Lawyers triumphed over cops at the 2022 San Diego Unity Games Saturday, bringing a little friendly competition to the Mountain View community.
The trash talk began early Saturday morning with Randy Grossman, US Attorney for the Southern District of California, predicting his Sandlot crew would win the trophy in the sixth year of the competition.
“For the first time, we’re actually going to win,” Grossman said, and his words proved prophetic as the squad defeated the San Diego Police Department in the Games’ single-elimination softball tournament. The nonprofit organization SAY San Diego won the event’s first three-on-three basketball competition.
Showoff rights aside, this meeting wasn’t really about winning, it was about seeing and being seen in a different environment.
As San Diego City Council President Sean Elo-Rivera explained, the idea behind Unity Games is to create a space where community members and those who serve them connect in fun situations rather than tense ones be able.
“This is an opportunity for us to build a community and get to know each other in a different way,” said Elo-Rivera.
Saturday’s event took place at the Willie Henderson Sports Complex on 54th Street near Logan Avenue.
The grassy expanse with a recreation center, basketball courts, and baseball fields is known as a site of drug trafficking and violence. Willie Henderson has seen three shootings since 2019, the last on Jan. 7, 2022.
But getting the community living around the park to come out and play was hit and miss.
While a number of organizations, including Bridge Church and nonprofit organizations such as Project AWARE and the National Conflict Resolution Center, participated heavily, there was no team contribution that represented the neighborhood itself, and there were few area residents who came out to help to watch the action unfold.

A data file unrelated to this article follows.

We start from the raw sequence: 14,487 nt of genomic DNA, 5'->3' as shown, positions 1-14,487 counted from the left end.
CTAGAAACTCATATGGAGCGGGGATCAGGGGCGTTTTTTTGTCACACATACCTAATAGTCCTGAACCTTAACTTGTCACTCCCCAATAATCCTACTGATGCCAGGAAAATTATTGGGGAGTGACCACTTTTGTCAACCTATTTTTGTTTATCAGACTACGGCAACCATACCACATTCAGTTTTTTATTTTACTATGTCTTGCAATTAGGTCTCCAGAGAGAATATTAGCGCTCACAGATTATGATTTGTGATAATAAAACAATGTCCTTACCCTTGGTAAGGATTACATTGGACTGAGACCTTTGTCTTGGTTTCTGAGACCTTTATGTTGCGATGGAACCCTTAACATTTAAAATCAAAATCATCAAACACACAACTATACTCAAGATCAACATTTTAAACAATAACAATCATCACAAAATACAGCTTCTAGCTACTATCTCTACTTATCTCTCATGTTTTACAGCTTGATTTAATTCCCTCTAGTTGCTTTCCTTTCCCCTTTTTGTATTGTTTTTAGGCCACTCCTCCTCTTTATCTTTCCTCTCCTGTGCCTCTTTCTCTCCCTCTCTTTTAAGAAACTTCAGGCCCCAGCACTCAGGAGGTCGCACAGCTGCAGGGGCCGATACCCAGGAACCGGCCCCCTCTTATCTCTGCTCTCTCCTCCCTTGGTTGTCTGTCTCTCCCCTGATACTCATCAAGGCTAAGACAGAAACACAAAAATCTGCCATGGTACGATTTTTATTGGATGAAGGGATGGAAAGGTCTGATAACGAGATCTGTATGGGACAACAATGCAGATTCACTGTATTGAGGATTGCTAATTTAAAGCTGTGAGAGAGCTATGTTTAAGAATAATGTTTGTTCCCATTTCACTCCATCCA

Manny Del Toro, captain of the police department’s Southeastern Division, said a two-year pandemic hiatus certainly set the event back somewhat. A Christmas present at the same location, he added, had a significant turnout.
“Everybody’s just trying to put their power into making it a better place,” Del Toro said.
Overcoming the place’s reputation is a difficult task, added Sergio Gonzalez, a neighborhood resident and member of the DiverCityHeights team. Gonzalez, a member of the neighborhood’s community violence response team, said he regularly knocks on doors to hear residents’ concerns and notes there are trepidations about going to Willie Henderson.
“They tell us, ‘We’re scared to come out, we’re scared to take our kids to the park,'” Gonzalez said. “They see the drug activity, they see the gangs, they hear gunshots and they’re scared to bring their kids here.”
Reversing that perception takes more than a few events once a year, he said. It will take a lot of positive presence, he said, to change the mood in the community.
Reginald Washington, founder and CEO of Project AWARE, an organization that works with youth to find peaceful ways to resolve conflict, agreed that change will not come with a one-off approach. Losing five years of momentum to the pandemic is a particular shame, as gaining community trust and involvement is always a years-long endeavor.
“If after one or two times we think everything’s going to be Kopacific, we’re fooling ourselves,” Washington said. “If we have 10 or 15 kids this time, maybe next time we’ll have 20 or 30.
“We have to be there for the long term.”